He cries daily. He cries as He sees that we are typically more concerned for personal comfort, safety and convenience than compassion, peace and love. When things are going "smoothly," we fail to reach out to our neighbors and love them as ourselves.
Most of all, when we seemingly do not need Him, we fail to relate to God and worship. We take no notice of Him and forget that we are created by Him.

When things go wrong, we either blame Him or we ask Him, "Why?" We cry but we fail to see with His eyes. We shed tears, but we fail to weep with Him. We need to see beyond the mundane. We need to see with His eyes.

When we get on our knees, let's pray not just for miracles to change things around us, but let's pray for changes in our hearts so that we can see Him for Who He is, and so that we can be restored in our relationship with Him.

As we wrestle with what is happening around the world, and as we empathize with those who suffer, as we feel their loss, their anguish, their agony, let us not forget that God agonizes everyday that we live our lives in utter disregard for our Creator, His creation and the reason He created us in the first place.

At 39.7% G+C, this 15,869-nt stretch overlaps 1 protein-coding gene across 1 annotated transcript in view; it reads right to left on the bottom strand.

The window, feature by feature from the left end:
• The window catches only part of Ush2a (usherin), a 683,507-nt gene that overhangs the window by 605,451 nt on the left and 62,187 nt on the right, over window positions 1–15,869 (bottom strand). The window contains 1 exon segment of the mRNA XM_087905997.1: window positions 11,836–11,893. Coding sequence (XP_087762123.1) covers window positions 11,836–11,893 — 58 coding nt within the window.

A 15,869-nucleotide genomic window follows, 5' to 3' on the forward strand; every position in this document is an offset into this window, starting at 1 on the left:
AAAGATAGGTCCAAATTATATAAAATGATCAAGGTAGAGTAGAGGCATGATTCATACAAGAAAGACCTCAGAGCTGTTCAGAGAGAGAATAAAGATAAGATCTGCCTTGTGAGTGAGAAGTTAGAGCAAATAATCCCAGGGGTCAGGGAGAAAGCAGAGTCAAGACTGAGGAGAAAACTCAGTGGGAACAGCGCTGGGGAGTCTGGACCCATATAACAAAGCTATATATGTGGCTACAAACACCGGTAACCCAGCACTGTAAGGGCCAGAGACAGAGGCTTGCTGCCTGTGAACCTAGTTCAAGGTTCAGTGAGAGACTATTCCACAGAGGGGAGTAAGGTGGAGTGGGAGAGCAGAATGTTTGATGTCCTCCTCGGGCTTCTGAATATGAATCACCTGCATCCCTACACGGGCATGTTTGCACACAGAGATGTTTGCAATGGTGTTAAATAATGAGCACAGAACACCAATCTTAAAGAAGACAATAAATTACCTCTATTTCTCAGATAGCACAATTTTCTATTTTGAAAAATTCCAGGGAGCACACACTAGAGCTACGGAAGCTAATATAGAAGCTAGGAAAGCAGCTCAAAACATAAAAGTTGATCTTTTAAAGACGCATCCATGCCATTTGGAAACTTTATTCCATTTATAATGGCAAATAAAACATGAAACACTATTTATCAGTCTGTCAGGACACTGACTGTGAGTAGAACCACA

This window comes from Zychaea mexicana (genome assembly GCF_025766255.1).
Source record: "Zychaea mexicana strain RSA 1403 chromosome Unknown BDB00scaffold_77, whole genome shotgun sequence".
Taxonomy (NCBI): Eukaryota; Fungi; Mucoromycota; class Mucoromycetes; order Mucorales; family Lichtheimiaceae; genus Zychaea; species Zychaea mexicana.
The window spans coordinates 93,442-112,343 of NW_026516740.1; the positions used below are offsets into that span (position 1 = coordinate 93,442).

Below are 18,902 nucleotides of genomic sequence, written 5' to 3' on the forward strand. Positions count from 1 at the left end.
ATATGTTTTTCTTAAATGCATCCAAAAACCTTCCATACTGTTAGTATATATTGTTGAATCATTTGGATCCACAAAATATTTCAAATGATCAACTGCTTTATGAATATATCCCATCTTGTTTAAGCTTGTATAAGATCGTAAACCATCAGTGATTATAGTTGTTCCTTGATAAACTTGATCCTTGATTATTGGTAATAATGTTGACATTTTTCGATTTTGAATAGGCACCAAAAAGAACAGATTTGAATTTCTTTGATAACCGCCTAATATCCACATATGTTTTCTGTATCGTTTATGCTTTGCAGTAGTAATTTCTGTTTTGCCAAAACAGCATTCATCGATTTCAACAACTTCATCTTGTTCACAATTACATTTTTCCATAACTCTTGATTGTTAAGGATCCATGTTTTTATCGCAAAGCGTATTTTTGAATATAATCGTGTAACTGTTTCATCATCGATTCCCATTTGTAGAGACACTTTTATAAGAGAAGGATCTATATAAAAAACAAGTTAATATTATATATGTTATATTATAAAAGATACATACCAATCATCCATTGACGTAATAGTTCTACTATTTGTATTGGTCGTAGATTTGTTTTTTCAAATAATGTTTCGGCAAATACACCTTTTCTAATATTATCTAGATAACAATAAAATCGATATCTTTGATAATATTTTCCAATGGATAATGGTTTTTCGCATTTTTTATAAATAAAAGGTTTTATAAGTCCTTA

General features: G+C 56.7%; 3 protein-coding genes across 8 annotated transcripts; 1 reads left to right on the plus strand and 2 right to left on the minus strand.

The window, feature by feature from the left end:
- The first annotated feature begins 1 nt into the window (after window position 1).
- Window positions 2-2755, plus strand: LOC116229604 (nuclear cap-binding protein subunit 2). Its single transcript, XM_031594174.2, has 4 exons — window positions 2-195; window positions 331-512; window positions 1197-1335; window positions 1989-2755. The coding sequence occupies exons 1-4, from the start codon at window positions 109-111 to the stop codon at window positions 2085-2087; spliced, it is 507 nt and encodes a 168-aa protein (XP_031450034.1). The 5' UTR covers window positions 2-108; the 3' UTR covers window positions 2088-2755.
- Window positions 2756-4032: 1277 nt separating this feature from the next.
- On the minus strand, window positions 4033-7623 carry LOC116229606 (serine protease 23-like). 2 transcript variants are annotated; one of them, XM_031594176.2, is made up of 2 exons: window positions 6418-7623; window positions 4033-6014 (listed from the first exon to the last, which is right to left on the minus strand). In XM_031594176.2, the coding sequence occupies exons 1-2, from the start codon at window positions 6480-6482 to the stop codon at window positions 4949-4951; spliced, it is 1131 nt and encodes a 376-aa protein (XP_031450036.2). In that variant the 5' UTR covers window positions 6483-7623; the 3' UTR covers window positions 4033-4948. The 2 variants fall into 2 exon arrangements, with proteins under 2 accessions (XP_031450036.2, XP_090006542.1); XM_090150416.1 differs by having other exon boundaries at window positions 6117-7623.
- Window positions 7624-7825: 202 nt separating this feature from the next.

May God open our eyes, and may we not wait for another such tragedy to be awaken out of our stupor. May we return to Him and learn to enjoy solitude and connection with our Creator in the midst of the noise and veneer of what we call "real life" so that we might see Reality, touch Him and be touched by the One who is Real.

AFTERTHOUGHT: I pray that we will all respond in kind as we are able. Let's ask the God of all compassion move us to act. Please go to this site (scroll down to the bottom) or this site, and try to help, if you can. If you would like to keep abreast of the situation, my previous post has a link to a site that has links to differnt sites.